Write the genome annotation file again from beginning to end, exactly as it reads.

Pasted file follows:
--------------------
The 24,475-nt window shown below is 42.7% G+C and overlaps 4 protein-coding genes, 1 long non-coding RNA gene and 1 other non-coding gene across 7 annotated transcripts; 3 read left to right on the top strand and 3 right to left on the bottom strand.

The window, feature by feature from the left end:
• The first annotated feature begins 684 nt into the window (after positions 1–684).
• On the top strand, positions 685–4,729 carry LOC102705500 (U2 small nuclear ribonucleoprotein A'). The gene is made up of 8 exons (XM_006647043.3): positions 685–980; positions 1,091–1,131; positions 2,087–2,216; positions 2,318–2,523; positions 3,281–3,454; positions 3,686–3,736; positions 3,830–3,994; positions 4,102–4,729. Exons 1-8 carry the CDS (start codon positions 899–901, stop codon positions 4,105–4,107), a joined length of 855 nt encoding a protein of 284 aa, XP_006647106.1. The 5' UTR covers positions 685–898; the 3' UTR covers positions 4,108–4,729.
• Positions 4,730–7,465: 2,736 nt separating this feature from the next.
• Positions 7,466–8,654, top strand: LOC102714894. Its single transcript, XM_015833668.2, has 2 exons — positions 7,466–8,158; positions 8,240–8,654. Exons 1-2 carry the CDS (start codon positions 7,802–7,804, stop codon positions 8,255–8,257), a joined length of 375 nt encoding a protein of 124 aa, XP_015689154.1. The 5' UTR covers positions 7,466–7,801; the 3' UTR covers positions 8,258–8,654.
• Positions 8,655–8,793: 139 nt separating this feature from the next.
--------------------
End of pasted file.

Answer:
The 24,475-nt window shown below is 42.7% G+C and overlaps 4 protein-coding genes, 1 long non-coding RNA gene and 1 other non-coding gene across 7 annotated transcripts; 3 read left to right on the top strand and 3 right to left on the bottom strand.

The window, feature by feature from the left end:
• The first annotated feature begins 684 nt into the window (after positions 1–684).
• On the top strand, positions 685–4,729 carry LOC102705500 (U2 small nuclear ribonucleoprotein A'). The gene is made up of 8 exons (XM_006647043.3): positions 685–980; positions 1,091–1,131; positions 2,087–2,216; positions 2,318–2,523; positions 3,281–3,454; positions 3,686–3,736; positions 3,830–3,994; positions 4,102–4,729. Exons 1-8 carry the CDS (start codon positions 899–901, stop codon positions 4,105–4,107), a joined length of 855 nt encoding a protein of 284 aa, XP_006647106.1. The 5' UTR covers positions 685–898; the 3' UTR covers positions 4,108–4,729.
• Positions 4,730–7,465: 2,736 nt separating this feature from the next.
• Positions 7,466–8,654, top strand: LOC102714894. Its single transcript, XM_015833668.2, has 2 exons — positions 7,466–8,158; positions 8,240–8,654. Exons 1-2 carry the CDS (start codon positions 7,802–7,804, stop codon positions 8,255–8,257), a joined length of 375 nt encoding a protein of 124 aa, XP_015689154.1. The 5' UTR covers positions 7,466–7,801; the 3' UTR covers positions 8,258–8,654.
• Positions 8,655–8,793: 139 nt separating this feature from the next.